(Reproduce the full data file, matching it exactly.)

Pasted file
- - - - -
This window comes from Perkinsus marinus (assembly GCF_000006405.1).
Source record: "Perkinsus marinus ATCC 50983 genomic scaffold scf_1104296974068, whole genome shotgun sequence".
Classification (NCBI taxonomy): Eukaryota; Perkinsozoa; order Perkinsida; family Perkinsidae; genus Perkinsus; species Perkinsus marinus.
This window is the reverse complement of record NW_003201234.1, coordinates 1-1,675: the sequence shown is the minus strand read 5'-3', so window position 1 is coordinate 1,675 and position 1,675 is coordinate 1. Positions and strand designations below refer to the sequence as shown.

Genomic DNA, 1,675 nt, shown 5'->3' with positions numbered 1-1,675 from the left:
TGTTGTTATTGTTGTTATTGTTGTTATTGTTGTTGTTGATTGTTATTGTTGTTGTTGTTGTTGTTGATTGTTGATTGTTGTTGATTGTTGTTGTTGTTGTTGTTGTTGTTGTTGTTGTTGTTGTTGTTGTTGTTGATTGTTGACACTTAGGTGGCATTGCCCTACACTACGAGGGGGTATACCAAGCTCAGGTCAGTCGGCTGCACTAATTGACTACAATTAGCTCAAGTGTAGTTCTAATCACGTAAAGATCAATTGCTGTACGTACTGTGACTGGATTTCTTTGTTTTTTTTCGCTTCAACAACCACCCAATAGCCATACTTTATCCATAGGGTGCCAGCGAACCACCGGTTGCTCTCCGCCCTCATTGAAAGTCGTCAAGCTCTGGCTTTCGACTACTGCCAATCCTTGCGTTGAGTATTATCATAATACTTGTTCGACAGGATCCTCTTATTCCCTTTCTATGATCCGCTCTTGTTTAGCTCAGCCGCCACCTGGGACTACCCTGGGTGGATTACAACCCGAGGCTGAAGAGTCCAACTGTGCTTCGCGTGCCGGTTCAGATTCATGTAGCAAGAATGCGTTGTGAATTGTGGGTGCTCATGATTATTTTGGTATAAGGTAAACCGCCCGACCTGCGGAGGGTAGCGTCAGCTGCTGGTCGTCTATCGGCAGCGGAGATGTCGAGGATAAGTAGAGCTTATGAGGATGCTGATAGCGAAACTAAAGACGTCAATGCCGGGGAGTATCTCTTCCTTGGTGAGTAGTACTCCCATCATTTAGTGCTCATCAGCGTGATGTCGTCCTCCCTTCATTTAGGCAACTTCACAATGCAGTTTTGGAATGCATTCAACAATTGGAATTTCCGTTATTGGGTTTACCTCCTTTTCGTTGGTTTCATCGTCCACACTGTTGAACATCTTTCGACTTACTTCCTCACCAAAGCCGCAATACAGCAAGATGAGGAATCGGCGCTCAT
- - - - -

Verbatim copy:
This window comes from Perkinsus marinus (assembly GCF_000006405.1).
Source record: "Perkinsus marinus ATCC 50983 genomic scaffold scf_1104296974068, whole genome shotgun sequence".
Classification (NCBI taxonomy): Eukaryota; Perkinsozoa; order Perkinsida; family Perkinsidae; genus Perkinsus; species Perkinsus marinus.
This window is the reverse complement of record NW_003201234.1, coordinates 1-1,675: the sequence shown is the minus strand read 5'-3', so window position 1 is coordinate 1,675 and position 1,675 is coordinate 1. Positions and strand designations below refer to the sequence as shown.

Genomic DNA, 1,675 nt, shown 5'->3' with positions numbered 1-1,675 from the left:
TGTTGTTATTGTTGTTATTGTTGTTATTGTTGTTGTTGATTGTTATTGTTGTTGTTGTTGTTGTTGATTGTTGATTGTTGTTGATTGTTGTTGTTGTTGTTGTTGTTGTTGTTGTTGTTGTTGTTGTTGTTGTTGATTGTTGACACTTAGGTGGCATTGCCCTACACTACGAGGGGGTATACCAAGCTCAGGTCAGTCGGCTGCACTAATTGACTACAATTAGCTCAAGTGTAGTTCTAATCACGTAAAGATCAATTGCTGTACGTACTGTGACTGGATTTCTTTGTTTTTTTTCGCTTCAACAACCACCCAATAGCCATACTTTATCCATAGGGTGCCAGCGAACCACCGGTTGCTCTCCGCCCTCATTGAAAGTCGTCAAGCTCTGGCTTTCGACTACTGCCAATCCTTGCGTTGAGTATTATCATAATACTTGTTCGACAGGATCCTCTTATTCCCTTTCTATGATCCGCTCTTGTTTAGCTCAGCCGCCACCTGGGACTACCCTGGGTGGATTACAACCCGAGGCTGAAGAGTCCAACTGTGCTTCGCGTGCCGGTTCAGATTCATGTAGCAAGAATGCGTTGTGAATTGTGGGTGCTCATGATTATTTTGGTATAAGGTAAACCGCCCGACCTGCGGAGGGTAGCGTCAGCTGCTGGTCGTCTATCGGCAGCGGAGATGTCGAGGATAAGTAGAGCTTATGAGGATGCTGATAGCGAAACTAAAGACGTCAATGCCGGGGAGTATCTCTTCCTTGGTGAGTAGTACTCCCATCATTTAGTGCTCATCAGCGTGATGTCGTCCTCCCTTCATTTAGGCAACTTCACAATGCAGTTTTGGAATGCATTCAACAATTGGAATTTCCGTTATTGGGTTTACCTCCTTTTCGTTGGTTTCATCGTCCACACTGTTGAACATCTTTCGACTTACTTCCTCACCAAAGCCGCAATACAGCAAGATGAGGAATCGGCGCTCAT